Go Back  Fodor's Travel Talk Forums > Destinations > Mexico & Central America
Reload this Page >

Beef jerky! Will it be a problem bringing it through customs?

Beef jerky! Will it be a problem bringing it through customs?

Old Jun 15th, 2006, 10:52 AM
  #1  
Original Poster
 
Join Date: Oct 2004
Posts: 292
Beef jerky! Will it be a problem bringing it through customs?

I purchased several O'Berto beef jerky packages and several boxes of Applets & Cotlets. We plan on giving them away to various people we meet on our Costa Rica trip. Just wondering if customs will permit it.
Thanks much!
Carrie
dcsam is offline  
Old Jun 15th, 2006, 02:21 PM
  #2  
 
Join Date: Jan 2003
Posts: 93,332
Customs asks about "meat" which I assume (but an not certain) would include jerky.
suze is offline  
Old Jun 15th, 2006, 04:16 PM
  #3  
Original Poster
 
Join Date: Oct 2004
Posts: 292
Oberto jerky is dried, cooked and packaged. Would that make a difference?
Thanks
Carrie
dcsam is offline  
Old Jun 15th, 2006, 05:57 PM
  #4  
 
Join Date: May 2006
Posts: 133
Even packaged meats are not allowed through customs when you enter the US. I can't speak to entering CR.
acctg is offline  
Old Jun 16th, 2006, 05:26 AM
  #5  
 
Join Date: Jun 2003
Posts: 2,881
I've never understood why tourists want to take things for the locals in Costa Rica, one of the wealtiest nations in Latin America. Why don't people talk like this when going to Braziil or Jamaica or Chile?
MikeT is offline  
Old Jun 16th, 2006, 07:30 AM
  #6  
 
Join Date: Jan 2003
Posts: 93,332
The meat restriction I mentioned was for Mexico/US, don't know about Costa Rica.

The candy should be OK, just not sure about meat/jerky. I know that jerky is dried, cooked, packaged, but the sign at customs simply says "meat" or maybe meat products?
suze is offline  
Old Jun 16th, 2006, 08:32 AM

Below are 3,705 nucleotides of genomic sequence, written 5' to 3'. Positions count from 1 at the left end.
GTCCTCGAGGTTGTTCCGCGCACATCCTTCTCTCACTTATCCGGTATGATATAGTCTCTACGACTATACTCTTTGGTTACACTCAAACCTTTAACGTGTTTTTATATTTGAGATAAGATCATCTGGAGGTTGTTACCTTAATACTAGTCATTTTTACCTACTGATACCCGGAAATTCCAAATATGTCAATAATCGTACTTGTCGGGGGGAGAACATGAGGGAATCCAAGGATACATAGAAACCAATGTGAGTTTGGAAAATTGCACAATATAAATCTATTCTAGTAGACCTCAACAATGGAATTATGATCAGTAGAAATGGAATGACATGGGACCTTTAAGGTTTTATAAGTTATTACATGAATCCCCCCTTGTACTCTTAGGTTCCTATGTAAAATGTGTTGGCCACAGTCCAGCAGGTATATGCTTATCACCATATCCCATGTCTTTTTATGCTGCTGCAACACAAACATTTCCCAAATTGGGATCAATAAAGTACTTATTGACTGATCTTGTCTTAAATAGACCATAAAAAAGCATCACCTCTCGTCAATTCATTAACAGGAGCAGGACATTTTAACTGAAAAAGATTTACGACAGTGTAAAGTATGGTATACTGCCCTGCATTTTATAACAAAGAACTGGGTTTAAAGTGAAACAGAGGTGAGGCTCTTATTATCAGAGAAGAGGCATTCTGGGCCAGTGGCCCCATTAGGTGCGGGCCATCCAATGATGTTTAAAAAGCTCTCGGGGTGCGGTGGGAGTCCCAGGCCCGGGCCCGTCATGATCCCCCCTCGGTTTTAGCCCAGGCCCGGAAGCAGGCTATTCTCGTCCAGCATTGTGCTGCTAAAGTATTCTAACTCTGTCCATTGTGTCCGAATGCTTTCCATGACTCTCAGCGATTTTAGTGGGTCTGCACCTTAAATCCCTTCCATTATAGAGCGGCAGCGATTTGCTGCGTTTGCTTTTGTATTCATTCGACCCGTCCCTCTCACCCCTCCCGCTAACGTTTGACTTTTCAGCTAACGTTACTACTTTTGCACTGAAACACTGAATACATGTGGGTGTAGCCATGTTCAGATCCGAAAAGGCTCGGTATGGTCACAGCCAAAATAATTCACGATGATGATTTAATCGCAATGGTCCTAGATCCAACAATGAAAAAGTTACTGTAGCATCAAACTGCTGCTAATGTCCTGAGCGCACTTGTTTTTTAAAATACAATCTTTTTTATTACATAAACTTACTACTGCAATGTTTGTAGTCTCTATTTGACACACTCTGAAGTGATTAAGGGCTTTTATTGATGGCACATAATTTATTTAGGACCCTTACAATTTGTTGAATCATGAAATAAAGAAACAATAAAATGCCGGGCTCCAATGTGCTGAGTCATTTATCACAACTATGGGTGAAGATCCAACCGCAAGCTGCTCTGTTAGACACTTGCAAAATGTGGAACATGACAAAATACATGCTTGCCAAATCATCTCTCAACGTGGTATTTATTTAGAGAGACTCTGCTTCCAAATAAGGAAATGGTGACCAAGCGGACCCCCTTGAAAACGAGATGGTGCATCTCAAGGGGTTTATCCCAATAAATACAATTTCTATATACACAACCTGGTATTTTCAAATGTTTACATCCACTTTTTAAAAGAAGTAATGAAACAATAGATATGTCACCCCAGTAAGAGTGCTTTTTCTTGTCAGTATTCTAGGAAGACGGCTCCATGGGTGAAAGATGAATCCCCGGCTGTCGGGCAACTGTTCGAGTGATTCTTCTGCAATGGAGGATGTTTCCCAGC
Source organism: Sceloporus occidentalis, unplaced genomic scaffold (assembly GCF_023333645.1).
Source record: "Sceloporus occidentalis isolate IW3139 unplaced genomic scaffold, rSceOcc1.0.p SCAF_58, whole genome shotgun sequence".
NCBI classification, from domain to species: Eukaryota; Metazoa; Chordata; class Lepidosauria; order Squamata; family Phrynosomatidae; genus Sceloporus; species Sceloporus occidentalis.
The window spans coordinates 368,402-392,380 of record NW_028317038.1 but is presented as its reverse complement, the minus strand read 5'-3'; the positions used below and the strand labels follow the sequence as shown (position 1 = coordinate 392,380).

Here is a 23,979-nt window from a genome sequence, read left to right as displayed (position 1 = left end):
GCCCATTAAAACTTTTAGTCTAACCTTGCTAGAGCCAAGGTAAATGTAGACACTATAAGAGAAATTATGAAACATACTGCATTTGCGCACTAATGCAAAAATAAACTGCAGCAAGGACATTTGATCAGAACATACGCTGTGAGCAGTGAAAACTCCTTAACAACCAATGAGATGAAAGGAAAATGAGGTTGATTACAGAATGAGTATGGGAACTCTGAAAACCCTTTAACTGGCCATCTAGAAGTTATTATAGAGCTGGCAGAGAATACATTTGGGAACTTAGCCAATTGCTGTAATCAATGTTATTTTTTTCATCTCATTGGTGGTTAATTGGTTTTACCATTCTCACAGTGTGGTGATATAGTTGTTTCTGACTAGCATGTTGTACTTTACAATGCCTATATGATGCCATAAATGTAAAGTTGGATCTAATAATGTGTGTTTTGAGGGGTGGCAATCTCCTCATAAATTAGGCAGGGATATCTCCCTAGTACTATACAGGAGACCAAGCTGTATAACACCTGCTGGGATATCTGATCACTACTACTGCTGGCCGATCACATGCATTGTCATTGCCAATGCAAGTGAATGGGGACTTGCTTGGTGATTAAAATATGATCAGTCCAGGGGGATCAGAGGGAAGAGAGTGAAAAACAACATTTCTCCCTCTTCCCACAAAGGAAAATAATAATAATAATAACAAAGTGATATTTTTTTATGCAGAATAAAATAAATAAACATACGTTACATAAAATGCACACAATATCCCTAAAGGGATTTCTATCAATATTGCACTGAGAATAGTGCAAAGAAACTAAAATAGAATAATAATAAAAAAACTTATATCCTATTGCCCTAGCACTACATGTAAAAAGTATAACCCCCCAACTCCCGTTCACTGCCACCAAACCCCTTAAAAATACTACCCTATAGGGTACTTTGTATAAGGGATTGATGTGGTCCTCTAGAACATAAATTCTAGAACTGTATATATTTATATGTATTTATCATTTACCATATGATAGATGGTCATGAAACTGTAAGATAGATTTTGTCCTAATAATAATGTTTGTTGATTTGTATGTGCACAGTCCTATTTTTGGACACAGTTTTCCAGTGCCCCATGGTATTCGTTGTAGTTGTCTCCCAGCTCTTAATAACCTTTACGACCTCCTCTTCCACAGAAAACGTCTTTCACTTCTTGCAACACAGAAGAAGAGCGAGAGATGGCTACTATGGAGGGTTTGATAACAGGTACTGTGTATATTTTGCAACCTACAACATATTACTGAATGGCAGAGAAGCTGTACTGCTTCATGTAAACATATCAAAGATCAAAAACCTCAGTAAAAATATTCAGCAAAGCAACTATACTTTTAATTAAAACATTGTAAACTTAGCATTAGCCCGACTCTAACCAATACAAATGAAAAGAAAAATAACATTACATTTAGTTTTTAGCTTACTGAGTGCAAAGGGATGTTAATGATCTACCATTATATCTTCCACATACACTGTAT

#7  
Original Poster
 
Join Date: Oct 2004
Posts: 292
Mike,
It doesn't make a difference that I'm bringing things to Costa Rica. I'd do the same here, or anywhere. Several people in Costa Rica have been helpful in providing information. I've booked this trip on my own, but found their advice to be extremely helpful.
We're also bringing art supplies (i.e., oil pastels, pens, pencils,watercolors) to the school in Tortuguero. You say they're a wealthy country, but it sounds like the school in Tortuguero could use a few extras.
Carrie
dcsam is offline  
Old Jun 16th, 2006, 08:41 AM
  #8  
 
Join Date: Jan 2003
Posts: 474
MikeT: Chile is not wealthy compared to other Latin American countries? You obviously shot from the hip on this one and I can possibly understand your thinking but your attitude stinks! The guy is going to CR, not those other places, and is trying to be nice. Unlike you, who probably never took anything with you besides a chip on your shoulder! Get lost!!!
dncee11 is offline  
Old Jun 16th, 2006, 10:40 AM
  #9  
 
Join Date: Mar 2005
Posts: 470
I don't know what the rule is. But we have friends that own a hotel near the airport, and they are addicted to Andouille sausage and Cajun Boudin. Two specialties of Southern Louisiana.

We bring it in every trip. The customs agent always asks and we are always honest. I also used to bring beef jerky, as a snack for the light home. Never a problem with either.

I am guessing that any processed meat product must be okay.

Hope this helps.

Warm Regards,

Pat Hewitt
Costa Rica Travel Exchange
Costa Rica Concierge
Pat_Hewitt is offline  
Old Jun 16th, 2006, 12:35 PM
  #10  
 
Join Date: May 2003
Posts: 3,885